Egypt's newly formed 50-member constitution-amending committee has been mostly criticised by Islamist groups and praised by many secular political groups.
The makeup of the committee, announced Sunday by the presidency, includes only a few Islamists and critics of the ouster of ex-president Mohamed Morsi by the army on 3 July following mass popular protests.
Abdel Ghafar Shukr, the leader of the Socialist Popular Alliance Party, praised the new constitutional amendment committee in press statements on Monday, describing it as being representative of all Egyptians.
"Most of the committee's members have been elected through authorities and syndicates, like the representatives of the students unions, syndicates of journalists and lawyers, as well as the members of political parties," said the Leftist politician, adding that public figures selected for the committee also represent Egyptian society.
Ayman Abu-Ela, Secretary of Parliamentary Affairs in the Egyptian Social Democratic Party, expressed his complete satisfaction with the formation of the 50- member committee.
"The committee was chosen carefully when it comes to diversity," he said in a statement on Monday, praising the representation of youth in the committee.
However, Abu-Ela believes there should be a larger representation of women in the committee, which currently includes five women.
Mohamed Abu El-Ghar, leader of the Egyptian Social Democratic Party, is a member of the committee as a representative of liberal powers.
The 'Rebel' (Tamarod) group, which called for the 30 June nationwide protests that paved the way for the armed forces to topple Morsi, also praised the make-up of the 50-member constitution committee.
Mai Wahba, a spokesperson for the group, told Al-Ahram’s Arabic website on Monday that the committee was diverse and representative, saying that the anti-Morsi Rebel campaign's proposals have largely been met.
Two of the 'Rebel' campaign's founders, Mahmoud Badr and Mohamed Abdel-Aziz, have been included in the committee.
On the other hand, the Salafist Nour Party filed a complaint in a statement earlier on Monday, saying that the newly formed constitutional committee marginalises the Islamist current. The party added that it is still evaluating the situation and "all options are on the table."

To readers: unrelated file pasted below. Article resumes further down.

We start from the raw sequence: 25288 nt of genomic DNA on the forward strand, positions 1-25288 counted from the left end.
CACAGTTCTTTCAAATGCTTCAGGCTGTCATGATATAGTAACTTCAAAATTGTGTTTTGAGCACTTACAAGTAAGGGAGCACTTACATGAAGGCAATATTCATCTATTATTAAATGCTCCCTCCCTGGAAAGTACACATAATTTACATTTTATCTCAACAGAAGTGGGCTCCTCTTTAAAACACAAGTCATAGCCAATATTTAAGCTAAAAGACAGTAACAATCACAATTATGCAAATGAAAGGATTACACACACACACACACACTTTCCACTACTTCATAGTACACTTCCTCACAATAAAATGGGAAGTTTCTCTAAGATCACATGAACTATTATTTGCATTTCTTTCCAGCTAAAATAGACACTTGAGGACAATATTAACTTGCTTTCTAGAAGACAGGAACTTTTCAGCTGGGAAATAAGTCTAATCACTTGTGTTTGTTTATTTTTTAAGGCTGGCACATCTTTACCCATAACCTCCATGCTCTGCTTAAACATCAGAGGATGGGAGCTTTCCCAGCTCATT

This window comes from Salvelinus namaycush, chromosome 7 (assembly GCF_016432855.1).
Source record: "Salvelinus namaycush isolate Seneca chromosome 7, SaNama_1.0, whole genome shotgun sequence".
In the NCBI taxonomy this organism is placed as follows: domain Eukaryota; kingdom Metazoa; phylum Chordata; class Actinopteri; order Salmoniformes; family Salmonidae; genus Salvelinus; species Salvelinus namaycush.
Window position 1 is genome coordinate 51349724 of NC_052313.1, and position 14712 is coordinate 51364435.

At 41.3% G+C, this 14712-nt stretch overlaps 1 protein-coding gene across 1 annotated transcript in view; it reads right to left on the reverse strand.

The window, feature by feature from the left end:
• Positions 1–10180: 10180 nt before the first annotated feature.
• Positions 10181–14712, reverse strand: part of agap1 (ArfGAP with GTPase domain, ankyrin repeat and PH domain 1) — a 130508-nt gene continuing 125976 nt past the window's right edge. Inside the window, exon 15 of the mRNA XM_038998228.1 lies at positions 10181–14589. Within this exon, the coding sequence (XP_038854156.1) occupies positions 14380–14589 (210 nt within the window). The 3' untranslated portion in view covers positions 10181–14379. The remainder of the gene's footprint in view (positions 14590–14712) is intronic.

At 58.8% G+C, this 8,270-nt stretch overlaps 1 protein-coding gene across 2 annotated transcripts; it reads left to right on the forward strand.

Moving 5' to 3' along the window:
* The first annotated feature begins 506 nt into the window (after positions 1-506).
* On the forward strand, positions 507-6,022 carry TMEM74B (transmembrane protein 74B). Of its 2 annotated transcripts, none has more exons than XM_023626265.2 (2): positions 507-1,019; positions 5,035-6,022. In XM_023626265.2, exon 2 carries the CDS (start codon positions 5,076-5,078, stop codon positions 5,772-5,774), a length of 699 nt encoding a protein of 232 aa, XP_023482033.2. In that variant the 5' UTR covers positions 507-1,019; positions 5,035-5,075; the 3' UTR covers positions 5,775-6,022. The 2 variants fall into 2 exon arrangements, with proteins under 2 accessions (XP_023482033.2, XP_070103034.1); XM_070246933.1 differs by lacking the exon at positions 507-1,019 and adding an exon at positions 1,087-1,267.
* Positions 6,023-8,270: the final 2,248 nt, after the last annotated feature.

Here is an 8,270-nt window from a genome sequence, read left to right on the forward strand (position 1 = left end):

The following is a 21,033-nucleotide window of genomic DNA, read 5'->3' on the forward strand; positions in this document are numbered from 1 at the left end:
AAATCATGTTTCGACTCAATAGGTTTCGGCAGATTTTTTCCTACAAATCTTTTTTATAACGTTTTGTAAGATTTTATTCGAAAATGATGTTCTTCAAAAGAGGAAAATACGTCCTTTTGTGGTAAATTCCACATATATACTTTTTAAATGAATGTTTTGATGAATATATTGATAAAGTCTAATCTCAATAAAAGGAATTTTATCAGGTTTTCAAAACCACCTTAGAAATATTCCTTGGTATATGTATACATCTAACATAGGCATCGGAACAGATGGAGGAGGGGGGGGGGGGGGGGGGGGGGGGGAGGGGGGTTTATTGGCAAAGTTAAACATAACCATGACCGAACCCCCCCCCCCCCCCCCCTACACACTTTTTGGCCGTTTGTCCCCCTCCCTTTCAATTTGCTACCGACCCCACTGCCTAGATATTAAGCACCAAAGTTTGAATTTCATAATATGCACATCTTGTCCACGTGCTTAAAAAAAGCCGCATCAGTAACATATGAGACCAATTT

"The formation of the committee is really bad and reflects the domination of the leftist-Nasserist faction," the Nour statement reads.
The Nour Party has approved the roadmap that was announced by army-chief Abdel-Fattah El-Sisi following the removal of president Morsi from office.
The Salafist party has warned that eliminating certain articles from the suspended-2012 constitution concerning Sharia law is an attempt to move Egyptians away from their "Islamic identity."
Alaa Abu El-Nasr, general secretary of the Building and Development Party, the political arm of the ultra-conservative Al-Gama'a Al-Islamiyaa, has criticised the announcement of the 50-member committee's formation, saying that it does not give legitimacy to the current interim-government.
"The current regime does not have any democratic legitimacy. Our position following the ousting of president Morsi is clear; we consider the amendment of the constitution illegitimate," said the member of the Building and Development Party, adding that his party has refused any part in the committee.
"How could the people accept an unelected constituent assembly when the opposition in the time of president Morsi used to attack a constituent assembly chosen by an elected president," Abu El Nasr said.
The Building and Development Party and Al-Gama'a Al-Islamiyaa are founding members of the Muslim Brotherhood-led coalition.
The coalition, named the National Alliance to Support Legitimacy, has already declared its complete refusal to adhere to the roadmap announced by Egypt's interim government after the ousting of Morsi.
The Muslim Brotherhood, from which Morsi hails, has been critical of the suspension of the 2012 constitution and any moves to revise it since Morsi's ouster.
Presidential spokesman Ihab Badawi announced on Sunday the composition of the 50-member committee that has been tasked with amending the suspended 2012 constitution.
The committee will examine amendments drawn up by a separate group of legal experts formed in July, and is to produce a final draft of the constitution within 60 days.
Interim President Adly Mansour will then put the constitution to a national referendum within 30 days of receiving the final draft. It will become effective upon public approval.
The 2012 constitution was suspended as part of the roadmap put forth by the Egyptian armed forces, together with political groups and public figures.
Under Morsi, Egypt's non-Islamist political forces have repeatedly argued the suspended constitution was not representative of all layers of society and limited many freedoms, blaming the majority Islamist members of the outgoing constituent assembly for ignoring their recommendations.